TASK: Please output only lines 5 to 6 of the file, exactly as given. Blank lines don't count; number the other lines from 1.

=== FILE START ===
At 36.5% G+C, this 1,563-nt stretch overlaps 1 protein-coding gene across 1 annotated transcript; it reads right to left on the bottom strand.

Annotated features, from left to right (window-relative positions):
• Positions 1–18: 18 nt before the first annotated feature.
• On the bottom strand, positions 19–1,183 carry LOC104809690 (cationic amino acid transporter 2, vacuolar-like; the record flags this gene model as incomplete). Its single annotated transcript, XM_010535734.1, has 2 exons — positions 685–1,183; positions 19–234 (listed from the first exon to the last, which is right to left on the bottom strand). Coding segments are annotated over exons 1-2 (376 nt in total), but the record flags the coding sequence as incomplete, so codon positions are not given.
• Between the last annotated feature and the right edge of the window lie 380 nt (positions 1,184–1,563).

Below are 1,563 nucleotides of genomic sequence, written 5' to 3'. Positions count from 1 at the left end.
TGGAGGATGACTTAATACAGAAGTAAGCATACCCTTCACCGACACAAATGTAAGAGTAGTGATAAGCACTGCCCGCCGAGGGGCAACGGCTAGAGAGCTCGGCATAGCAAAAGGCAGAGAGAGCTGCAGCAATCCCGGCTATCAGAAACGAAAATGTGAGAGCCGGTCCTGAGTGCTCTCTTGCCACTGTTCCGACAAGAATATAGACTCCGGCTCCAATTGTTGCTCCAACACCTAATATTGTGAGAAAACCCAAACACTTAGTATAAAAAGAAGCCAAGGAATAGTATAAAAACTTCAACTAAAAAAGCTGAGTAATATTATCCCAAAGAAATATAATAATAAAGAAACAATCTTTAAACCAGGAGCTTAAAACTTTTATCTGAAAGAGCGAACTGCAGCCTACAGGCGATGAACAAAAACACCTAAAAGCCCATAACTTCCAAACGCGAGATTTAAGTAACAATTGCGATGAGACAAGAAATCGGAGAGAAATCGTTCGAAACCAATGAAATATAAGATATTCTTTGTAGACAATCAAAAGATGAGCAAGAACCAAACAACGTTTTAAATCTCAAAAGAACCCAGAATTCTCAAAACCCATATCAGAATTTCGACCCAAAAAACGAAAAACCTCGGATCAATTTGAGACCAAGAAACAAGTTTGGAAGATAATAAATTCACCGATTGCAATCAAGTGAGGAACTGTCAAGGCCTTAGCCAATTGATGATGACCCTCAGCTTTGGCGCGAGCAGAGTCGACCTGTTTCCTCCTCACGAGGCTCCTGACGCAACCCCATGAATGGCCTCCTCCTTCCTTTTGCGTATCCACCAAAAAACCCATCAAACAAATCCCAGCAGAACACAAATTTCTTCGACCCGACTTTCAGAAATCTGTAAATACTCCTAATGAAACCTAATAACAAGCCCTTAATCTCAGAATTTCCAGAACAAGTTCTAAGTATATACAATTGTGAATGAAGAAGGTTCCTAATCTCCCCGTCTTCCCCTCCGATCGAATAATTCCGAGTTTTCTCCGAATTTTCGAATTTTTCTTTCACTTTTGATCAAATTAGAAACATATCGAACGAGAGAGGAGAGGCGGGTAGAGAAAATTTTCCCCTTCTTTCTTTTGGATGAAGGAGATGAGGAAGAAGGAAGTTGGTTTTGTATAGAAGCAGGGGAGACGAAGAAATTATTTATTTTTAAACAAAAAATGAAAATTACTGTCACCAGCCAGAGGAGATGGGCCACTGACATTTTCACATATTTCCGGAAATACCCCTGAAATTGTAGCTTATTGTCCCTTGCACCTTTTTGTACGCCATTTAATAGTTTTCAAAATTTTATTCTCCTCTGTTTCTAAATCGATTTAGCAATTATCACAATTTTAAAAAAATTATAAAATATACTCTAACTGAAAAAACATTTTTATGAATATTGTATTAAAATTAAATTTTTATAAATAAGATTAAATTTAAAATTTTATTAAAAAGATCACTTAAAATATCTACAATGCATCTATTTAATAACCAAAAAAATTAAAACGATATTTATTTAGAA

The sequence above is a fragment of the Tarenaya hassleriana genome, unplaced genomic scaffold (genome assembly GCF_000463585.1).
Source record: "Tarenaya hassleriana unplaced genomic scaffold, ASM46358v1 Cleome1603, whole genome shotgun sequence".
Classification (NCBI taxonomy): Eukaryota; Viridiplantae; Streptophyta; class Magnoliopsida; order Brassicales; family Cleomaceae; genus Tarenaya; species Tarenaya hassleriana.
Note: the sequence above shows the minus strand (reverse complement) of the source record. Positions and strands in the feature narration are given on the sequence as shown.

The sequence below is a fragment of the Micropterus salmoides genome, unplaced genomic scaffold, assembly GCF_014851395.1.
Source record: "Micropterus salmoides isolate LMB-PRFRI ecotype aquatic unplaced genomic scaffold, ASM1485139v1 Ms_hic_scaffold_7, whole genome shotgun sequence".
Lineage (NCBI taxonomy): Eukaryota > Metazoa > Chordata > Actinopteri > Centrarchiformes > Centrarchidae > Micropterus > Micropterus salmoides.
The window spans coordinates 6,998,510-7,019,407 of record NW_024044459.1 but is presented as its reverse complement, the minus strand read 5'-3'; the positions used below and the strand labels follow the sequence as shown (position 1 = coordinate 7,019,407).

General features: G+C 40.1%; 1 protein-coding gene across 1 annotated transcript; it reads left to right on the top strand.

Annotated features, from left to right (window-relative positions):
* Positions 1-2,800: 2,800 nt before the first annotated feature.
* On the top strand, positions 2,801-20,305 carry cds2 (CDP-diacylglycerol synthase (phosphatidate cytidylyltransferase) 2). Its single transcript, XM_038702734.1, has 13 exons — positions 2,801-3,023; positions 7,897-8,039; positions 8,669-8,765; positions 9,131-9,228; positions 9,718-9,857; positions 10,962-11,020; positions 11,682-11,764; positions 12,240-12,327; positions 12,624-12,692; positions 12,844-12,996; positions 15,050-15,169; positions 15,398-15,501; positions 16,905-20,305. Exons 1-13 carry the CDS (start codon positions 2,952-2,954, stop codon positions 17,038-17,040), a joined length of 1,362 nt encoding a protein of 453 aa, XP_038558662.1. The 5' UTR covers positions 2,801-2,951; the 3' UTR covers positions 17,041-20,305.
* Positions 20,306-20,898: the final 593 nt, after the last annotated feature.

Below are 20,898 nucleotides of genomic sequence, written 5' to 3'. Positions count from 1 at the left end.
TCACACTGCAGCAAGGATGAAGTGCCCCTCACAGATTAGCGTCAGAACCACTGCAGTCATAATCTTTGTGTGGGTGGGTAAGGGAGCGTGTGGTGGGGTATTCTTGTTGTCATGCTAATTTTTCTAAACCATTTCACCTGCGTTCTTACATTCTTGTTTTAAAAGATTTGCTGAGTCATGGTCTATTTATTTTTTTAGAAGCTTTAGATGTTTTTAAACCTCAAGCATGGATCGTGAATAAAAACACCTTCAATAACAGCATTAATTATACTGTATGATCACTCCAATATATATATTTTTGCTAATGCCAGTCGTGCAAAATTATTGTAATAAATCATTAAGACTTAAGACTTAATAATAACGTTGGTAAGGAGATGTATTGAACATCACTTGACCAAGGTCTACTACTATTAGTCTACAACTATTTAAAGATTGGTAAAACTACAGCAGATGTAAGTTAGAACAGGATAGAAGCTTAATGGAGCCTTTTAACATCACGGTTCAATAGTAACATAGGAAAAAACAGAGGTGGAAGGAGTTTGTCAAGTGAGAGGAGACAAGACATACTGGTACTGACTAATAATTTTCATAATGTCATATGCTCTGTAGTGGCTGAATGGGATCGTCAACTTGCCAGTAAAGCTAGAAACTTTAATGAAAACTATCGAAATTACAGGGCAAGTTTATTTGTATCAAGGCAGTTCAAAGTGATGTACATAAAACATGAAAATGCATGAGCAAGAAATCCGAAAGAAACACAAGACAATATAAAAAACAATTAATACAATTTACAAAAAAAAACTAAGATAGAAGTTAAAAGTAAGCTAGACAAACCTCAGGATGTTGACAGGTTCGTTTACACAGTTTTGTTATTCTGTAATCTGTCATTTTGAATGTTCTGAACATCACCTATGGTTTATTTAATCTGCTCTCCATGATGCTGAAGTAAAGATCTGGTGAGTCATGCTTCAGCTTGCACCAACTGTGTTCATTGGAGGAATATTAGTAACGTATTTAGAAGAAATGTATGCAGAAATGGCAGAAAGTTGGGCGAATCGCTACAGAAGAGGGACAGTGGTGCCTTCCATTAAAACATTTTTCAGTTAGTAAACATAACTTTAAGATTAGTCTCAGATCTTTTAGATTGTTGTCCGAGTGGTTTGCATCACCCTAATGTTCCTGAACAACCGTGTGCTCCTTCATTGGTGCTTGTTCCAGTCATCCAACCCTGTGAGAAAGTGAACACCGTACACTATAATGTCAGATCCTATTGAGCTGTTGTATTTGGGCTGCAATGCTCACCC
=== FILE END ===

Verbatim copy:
• Between the last annotated feature and the right edge of the window lie 380 nt (positions 1,184–1,563).

Below are 1,563 nucleotides of genomic sequence, written 5' to 3'. Positions count from 1 at the left end.